Festworks: What was the inspiration to do “The Salesman” and do you keep a lot of ideas in a notebook where you can go back to when you’re ready to write something new?

Farhadi: It’s not as clear as having a notebook or something, but there’s always a couple ideas in my head competing with each other. The idea that when you go to sleep and it doesn’t let you sleep, that’s the idea that you have to make a movie about. I was always trying to make this story but there was something hollow that I couldn’t find. There was something I was always thinking about that wasn’t there. When I figured out that my main characters are the theater actors, they filled up that hollowness. It was like there was a huge jigsaw puzzle piece that “Death of the Salesman” played and it filled up the whole movie.

 

Festworks: It’s interesting you compare it to a jigsaw puzzle, because I feel the whole movie is like that. We see the play, we know they’re actors and their building is falling down. There are all these elements, and you wonder, “Where is this going?” You know where it’s going but you have a lot of things happening in their lives. It’s not just one story.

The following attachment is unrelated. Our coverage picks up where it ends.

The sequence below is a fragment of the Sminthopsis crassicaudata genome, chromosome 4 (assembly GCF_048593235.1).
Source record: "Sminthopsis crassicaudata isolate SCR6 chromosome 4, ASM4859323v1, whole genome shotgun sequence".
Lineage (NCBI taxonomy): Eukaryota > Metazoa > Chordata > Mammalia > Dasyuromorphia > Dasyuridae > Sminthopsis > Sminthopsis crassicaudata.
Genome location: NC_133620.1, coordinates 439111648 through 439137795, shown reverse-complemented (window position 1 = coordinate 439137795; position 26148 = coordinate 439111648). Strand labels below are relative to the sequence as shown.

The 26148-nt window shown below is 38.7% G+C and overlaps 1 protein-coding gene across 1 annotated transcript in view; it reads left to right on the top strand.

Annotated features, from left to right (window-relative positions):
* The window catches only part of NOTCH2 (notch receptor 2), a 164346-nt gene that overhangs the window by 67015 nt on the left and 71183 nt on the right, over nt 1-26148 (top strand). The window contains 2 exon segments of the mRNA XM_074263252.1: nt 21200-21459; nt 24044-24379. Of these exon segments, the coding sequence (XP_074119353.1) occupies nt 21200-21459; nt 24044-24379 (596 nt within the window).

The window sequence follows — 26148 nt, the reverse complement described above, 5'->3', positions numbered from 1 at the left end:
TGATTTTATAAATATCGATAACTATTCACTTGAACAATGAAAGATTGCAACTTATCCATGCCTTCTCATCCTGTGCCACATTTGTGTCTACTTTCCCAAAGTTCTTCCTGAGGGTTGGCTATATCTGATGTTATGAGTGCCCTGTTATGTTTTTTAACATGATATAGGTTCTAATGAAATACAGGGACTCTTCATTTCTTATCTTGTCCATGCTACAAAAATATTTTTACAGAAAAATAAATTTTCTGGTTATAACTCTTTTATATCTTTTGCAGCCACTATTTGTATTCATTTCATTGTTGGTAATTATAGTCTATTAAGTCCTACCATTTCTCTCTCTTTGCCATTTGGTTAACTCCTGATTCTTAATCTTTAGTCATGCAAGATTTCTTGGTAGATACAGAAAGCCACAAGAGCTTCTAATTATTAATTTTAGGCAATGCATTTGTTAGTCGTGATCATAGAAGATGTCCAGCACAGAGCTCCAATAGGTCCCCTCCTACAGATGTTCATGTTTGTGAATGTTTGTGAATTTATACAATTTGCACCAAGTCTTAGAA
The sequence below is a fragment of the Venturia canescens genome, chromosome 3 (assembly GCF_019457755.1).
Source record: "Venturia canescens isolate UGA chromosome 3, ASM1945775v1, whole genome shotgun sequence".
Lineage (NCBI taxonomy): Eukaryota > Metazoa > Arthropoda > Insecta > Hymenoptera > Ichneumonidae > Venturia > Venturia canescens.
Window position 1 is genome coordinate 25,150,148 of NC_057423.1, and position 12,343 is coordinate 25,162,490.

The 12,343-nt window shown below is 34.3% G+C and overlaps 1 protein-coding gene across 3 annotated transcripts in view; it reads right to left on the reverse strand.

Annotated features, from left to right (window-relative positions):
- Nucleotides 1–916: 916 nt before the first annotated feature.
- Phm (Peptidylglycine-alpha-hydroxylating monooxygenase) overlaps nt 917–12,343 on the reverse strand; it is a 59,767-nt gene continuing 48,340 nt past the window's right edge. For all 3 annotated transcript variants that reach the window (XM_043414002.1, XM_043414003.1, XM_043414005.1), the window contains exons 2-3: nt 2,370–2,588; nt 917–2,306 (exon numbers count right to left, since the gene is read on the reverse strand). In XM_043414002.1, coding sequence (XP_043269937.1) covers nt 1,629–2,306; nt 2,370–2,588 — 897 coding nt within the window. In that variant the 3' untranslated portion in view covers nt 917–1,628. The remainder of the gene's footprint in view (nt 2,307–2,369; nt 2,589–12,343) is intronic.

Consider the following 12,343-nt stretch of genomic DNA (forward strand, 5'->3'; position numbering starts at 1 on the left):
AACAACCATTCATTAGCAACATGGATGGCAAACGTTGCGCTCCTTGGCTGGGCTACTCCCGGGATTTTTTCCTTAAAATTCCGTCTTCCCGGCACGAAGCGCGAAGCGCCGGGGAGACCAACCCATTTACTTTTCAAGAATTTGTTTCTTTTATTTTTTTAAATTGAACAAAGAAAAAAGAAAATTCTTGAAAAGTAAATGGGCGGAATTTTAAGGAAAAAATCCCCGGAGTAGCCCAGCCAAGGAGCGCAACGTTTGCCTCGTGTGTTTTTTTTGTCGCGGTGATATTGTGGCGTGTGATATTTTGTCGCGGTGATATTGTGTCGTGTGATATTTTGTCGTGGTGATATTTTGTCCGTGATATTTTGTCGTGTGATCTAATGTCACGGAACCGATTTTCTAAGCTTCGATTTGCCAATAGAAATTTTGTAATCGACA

Farhadi: But the whole construction of this story is like theater. It’s not like movies where it goes from one point and goes to another point. The graphic of it is that there’s something in the middle that’s going around it and around it, and this is something that is in theater.  In plays, there’s usually a situation and characters are talking about that condition over and over again. The biggest thing that was tempting me into doing this story was putting this play into this story, the fact that the development of my characters being part of the play they were acting in. The other thing was how the border between theater and real life vanishes. It was interesting to me that somebody acting as Willy Loman and trying to get empathy from the audience, and in real life, he meets an Iranian version of Willy Loman.

 

Festworks: You mentioned the play structure, and movie generally tend to go for a three-act structure, or at least that’s common. “The Salesman” is interesting because there’s a third act where they meet, but it doesn’t seem like there’s not as clearly a delineated first or second act. When you’re writing something like that, do you just know the third act and where you have to get the characters?